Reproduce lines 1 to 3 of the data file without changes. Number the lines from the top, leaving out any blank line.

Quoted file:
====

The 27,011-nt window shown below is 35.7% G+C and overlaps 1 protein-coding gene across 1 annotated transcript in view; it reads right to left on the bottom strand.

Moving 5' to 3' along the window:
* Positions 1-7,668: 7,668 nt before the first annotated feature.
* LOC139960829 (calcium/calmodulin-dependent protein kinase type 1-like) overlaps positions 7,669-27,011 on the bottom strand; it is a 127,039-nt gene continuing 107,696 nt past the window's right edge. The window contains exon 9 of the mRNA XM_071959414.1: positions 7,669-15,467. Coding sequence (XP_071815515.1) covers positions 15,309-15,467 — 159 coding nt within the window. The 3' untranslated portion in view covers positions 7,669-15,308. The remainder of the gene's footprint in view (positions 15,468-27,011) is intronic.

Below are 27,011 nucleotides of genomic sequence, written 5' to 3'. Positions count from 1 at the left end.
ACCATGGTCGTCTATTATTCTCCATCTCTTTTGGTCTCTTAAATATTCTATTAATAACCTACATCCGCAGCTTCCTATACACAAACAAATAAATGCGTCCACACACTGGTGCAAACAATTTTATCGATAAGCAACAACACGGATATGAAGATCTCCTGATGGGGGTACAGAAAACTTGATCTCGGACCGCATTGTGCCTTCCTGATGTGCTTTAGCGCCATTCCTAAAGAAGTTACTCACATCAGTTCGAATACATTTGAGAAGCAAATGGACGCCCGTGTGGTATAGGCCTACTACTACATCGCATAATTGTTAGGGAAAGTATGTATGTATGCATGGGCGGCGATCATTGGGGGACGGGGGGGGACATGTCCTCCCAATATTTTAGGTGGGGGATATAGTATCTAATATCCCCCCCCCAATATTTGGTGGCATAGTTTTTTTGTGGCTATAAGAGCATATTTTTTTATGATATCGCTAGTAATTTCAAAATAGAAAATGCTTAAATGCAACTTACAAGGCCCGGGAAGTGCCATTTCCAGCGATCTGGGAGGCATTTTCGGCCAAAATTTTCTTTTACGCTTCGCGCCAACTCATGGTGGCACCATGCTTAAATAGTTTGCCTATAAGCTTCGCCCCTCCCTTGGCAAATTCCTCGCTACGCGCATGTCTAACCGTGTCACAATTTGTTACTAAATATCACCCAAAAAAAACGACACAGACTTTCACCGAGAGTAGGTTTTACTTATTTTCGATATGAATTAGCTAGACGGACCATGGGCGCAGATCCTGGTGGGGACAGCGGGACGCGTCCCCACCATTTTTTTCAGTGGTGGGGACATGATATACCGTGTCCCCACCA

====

The 27,011-nt window shown below is 35.7% G+C and overlaps 1 protein-coding gene across 1 annotated transcript in view; it reads right to left on the bottom strand.

Moving 5' to 3' along the window:
* Positions 1-7,668: 7,668 nt before the first annotated feature.